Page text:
There were other changes for the Mk II; the front bumper was raised (in common with the Spitfire Mk 3) to conform to new crash regulations, necessitating a revised front end, and side vents were added to the front wings and rear pillars. Under the bonnet, the engine was the uprated Vitesse MkII unit developing 104bhp (78kW) with a new cylinder head, camshaft, and manifolds.[1]The major changes were altered valve timing and larger inlet valves, with an increase to the width of the head. Performance improved slightly to 107mph (172km/h), but perhaps more noteworthy the 0–60mph (97km/h) time dropped to 10 seconds.[1]The fuel economy was also improved to 25mpg‑imp(11L/100km; 21mpg‑US) average.[1]The interior was updated with a new dashboard and better ventilation, a two-speed heater fan and a black headlining.Overdriveremained a popular option for themanual transmissionwith the same specifications as the Mk I.

Now a bit about what I can tell you about this piece of history that you’re looking at.

All I can say is that it has great potentials, based on my mechanical / body work background/knowledge. I’ve spoken to couple local triumph owners and they’ve told me that many floor panels can be easily obtained on specific sites and other panels/parts are available through forums as well.

Lets start with the body / chassis

It is in decent shape. Even though the panels / sheet metal is “missing” entirely in some areas, but the frame and the actual structural carcass is absolutely there and very solid. I’d say 90-85% is still the original panels and not much has been touched or restored. The only part that I believe has been replaced/worked on at some point are the bottom of the doors and rocker panels. The entire car has enough material / structure / shape that even if those pieces will need replacement or renewed, you will have enough material to work with. The main frame rails and suspension parts held-up well and are solid. Please refer to the undercarriage shots for a better understanding and take a look at shots of both front wheel wells and see how well the suspension looks. Also see the front nose / hood and its shots from each angle and inner side of the hood and see how well its contours are.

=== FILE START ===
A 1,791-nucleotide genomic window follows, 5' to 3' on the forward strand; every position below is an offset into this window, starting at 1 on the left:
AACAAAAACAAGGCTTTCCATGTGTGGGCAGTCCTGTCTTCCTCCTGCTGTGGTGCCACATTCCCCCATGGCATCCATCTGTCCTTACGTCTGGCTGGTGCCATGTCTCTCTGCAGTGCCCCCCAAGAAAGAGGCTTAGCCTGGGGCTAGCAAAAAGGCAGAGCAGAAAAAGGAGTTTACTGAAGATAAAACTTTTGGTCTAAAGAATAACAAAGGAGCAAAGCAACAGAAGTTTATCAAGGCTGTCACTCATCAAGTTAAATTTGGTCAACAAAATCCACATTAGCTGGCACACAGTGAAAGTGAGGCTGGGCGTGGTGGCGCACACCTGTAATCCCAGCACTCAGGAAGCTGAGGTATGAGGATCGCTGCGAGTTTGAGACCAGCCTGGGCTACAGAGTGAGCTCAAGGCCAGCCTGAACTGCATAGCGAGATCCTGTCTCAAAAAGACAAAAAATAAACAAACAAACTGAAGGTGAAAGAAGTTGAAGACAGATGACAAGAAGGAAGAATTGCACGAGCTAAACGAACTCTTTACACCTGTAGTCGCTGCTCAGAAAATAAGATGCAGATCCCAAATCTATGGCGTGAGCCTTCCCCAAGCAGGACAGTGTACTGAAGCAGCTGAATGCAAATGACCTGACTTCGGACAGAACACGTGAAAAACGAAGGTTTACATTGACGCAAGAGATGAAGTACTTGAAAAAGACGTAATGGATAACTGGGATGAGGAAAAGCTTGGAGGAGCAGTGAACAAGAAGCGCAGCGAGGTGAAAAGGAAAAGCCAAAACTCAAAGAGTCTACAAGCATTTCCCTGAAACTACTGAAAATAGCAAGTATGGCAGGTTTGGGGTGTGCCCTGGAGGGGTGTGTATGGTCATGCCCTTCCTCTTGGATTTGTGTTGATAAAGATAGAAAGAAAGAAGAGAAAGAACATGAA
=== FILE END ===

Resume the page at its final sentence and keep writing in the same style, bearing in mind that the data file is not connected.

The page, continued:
Interior have seen better days but the seats are there and some previous leather templates are also inside for new pieces to be traced and cut

Engine and manual transmission

Engine turns over and I’m pretty sure has some compression. Here is how I came to that conclusion. As I was moving it on and off the trailer and around the property, it was in gear and with it being engaged in the gear, the car was slightly hopping as you would expect from a manual equipped vehicle. When the clutch would be depressed, the car rolled free, like in neutral.

Please be open minded, this car does have hole in its floor panel, and body panels as well. It does rolls and engine seems to be loose as I’ve stated above. Manual transmission does shifts and clutch seems to hold when in gear.

I hope I gave the description as well to my knowledge as I possibly could, but those who know every nut and bolt on these history pieces, please advise me on what to look for and I will gladly do so and provide updates.

THE CAR WILL COME WITH

BILL OF SALE ONLY…… ASK YOUR LOCAL DMV ON HOW THAT WORKS AS FAR AS GETTING THIS TYPE OF A VEHICLE REGISTED AND INSURED ONCE IT’S ROAD WORTHY.

FOR MORE INFORMATION / QUESTIONS / CONCERNS AND ADDITONAL PICTURES, PLEASE FEEL FREE TO CALL ME DIRECT

I WILL INCLUDE A 50 MILE RADIUS DELIVERY FOR FREE AND OTHER DELIVERY OPTIONS CAN BE DISCUSSED AS WELL. I DO HAVE A CAR HAULER THAT I CAN GET MY HANDS ON AND NOW A DAYS HAVE SOME FREE TIME ON MY HANDS, SO FURTHER DELIVERIES WITH PAY CAN BE DISCUSSED. MY LOCATION ZIP ISMONTGOMERYVILLE, PA 18936…….. RIGHT OUTSIDE OF GREATER PHILADELPHIA, PA

215.327.8000

ALEX